Don’t Let Your Programmer Hold You Hostage

Don’t Let Your Programmer Hold You Hostage


An inevitable part of hiring someone to build your Web site is that they will need to set up various services or accounts on your behalf.

Some examples could include:

  • Registering a domain name ( for your Web site through a domain registrar like GoDaddy or Network Solutions
  • Setting up Web site hosting
  • Setting up Google services like Google Analytics, Google Adwords or Google Webmaster Tools

What’s the problem you ask?

Your programmer could get hit by a bus, go out of business or flat out refuse to give you access to something that he set up. I’ve seen it all (except the one about getting hit by a bus). It could happen.

Most of Google’s services (Google Analytics, Google Adwords or Google Webmaster Tools account) are non-transferrable. A programmer can give you access to these accounts but ultimately he can cut off your access at anytime or delete your account if he chooses.

If you’ve ever tried to access a GoDaddy account set up by someone else without the login information, you know that it takes an act of Congress to access the domains. I’ve seen situations where the client couldn’t get into an account to renew one of their main domains and had it expire. Then they had to pay a fortune to get the domain back. It’s a nightmare.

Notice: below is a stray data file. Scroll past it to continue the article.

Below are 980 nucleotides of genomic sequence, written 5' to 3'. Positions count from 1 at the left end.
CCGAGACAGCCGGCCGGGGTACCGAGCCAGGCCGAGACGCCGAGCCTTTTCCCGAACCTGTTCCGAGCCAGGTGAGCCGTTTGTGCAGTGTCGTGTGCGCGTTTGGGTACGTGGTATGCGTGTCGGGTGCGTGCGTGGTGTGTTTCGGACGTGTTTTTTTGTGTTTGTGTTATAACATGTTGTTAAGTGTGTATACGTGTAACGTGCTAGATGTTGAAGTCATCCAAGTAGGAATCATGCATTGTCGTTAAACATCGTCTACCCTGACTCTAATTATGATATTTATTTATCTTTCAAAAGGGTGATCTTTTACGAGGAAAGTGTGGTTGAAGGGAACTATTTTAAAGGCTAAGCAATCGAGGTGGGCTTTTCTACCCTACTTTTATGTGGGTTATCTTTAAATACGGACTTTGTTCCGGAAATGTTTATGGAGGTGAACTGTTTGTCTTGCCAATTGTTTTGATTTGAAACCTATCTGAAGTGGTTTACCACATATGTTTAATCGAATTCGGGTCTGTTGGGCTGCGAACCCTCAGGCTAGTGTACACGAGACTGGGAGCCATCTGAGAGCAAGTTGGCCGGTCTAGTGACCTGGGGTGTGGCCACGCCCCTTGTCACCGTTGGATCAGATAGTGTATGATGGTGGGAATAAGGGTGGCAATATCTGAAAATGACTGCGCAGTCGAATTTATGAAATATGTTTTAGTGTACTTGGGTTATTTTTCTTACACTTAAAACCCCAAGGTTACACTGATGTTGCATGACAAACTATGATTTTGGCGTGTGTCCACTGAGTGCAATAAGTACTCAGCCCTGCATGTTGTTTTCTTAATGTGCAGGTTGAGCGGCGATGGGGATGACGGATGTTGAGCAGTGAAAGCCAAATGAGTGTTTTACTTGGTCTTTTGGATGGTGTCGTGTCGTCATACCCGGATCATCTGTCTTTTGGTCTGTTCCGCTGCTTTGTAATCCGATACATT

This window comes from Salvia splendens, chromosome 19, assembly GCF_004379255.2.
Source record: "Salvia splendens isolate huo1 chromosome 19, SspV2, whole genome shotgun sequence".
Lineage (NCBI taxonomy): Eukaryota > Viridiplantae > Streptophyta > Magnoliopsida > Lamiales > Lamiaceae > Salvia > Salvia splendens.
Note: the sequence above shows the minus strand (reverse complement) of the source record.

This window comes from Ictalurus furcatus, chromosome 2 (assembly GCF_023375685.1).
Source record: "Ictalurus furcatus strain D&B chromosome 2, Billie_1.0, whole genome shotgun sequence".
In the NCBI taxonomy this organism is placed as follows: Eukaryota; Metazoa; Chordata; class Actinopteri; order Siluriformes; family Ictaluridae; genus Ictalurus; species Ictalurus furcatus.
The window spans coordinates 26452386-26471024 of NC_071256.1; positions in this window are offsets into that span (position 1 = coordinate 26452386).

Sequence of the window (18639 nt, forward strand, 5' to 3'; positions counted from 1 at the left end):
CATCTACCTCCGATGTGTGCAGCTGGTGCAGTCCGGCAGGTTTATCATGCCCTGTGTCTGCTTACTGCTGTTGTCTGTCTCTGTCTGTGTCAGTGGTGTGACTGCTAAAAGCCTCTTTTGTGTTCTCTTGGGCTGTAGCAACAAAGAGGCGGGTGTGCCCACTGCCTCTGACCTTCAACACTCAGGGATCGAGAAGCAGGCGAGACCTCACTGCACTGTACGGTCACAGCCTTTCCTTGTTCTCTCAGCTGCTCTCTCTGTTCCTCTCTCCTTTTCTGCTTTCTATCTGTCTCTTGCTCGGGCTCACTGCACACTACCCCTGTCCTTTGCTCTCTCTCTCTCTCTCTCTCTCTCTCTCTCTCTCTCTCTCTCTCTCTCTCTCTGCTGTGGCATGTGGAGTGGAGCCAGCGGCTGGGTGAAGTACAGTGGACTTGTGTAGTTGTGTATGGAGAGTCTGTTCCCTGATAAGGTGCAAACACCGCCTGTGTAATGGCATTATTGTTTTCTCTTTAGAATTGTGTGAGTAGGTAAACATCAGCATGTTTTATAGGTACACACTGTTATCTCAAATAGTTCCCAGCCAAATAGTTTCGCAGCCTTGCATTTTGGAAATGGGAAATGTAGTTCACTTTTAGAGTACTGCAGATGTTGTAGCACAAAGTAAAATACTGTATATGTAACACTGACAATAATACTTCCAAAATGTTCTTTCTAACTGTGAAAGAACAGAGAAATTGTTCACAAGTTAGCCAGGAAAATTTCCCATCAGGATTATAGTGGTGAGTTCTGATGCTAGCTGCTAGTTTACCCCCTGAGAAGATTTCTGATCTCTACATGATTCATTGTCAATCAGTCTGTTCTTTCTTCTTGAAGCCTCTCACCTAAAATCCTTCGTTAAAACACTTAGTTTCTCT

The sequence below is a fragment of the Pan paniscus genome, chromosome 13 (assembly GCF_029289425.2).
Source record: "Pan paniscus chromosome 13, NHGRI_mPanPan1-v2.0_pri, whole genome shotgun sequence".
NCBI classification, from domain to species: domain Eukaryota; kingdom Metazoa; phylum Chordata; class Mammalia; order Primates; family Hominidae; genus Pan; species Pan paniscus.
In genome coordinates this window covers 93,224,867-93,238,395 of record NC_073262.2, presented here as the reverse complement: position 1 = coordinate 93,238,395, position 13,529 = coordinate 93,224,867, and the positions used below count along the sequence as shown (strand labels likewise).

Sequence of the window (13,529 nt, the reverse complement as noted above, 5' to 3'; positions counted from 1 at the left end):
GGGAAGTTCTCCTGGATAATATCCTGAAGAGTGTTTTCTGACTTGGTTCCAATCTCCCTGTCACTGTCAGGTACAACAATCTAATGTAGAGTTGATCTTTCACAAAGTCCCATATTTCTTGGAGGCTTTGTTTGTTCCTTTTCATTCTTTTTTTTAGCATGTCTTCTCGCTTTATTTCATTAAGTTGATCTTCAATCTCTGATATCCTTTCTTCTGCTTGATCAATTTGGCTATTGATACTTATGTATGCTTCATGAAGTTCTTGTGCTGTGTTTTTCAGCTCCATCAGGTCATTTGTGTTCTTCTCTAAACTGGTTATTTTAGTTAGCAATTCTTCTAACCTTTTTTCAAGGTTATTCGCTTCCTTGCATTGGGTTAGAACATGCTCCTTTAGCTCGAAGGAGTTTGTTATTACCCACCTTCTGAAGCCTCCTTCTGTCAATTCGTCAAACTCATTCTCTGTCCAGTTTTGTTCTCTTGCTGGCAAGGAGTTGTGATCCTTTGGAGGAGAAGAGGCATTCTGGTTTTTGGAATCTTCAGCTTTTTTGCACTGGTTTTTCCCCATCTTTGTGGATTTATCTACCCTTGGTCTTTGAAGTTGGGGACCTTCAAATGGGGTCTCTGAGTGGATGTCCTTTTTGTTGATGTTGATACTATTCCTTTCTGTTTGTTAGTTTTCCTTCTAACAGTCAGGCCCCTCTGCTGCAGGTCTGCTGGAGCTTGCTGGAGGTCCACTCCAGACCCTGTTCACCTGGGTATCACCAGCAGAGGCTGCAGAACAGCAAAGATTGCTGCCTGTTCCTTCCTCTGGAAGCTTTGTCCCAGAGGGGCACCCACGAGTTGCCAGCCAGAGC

Here’s how to avoid disaster:

  • If you need to register domains, go to GoDaddy (or other domain registrar of your choice – Network Solutions is another) and create your own account. It’s free and you don’t have to worry about the domains expiring. If you’re intimidated by the domain registration process, check out this how-to video I created
  • Tell your programmer that you want all services set up with your contact information
  • Don’t let the programmer set up Google services using his own Google account. My suggestion is to set up a Gmail account and roll all the Google services under that
  • Make sure you have full control of all accounts and services (including your Web site hosting account) before the project is finished

None of the things mentioned above are a big deal as long as they’re thought of upfront. If you’re not prepared, you could run into major problems down the road.

Have you experienced any of the situations above? What happened?

Photo by sindesign

Jay Lane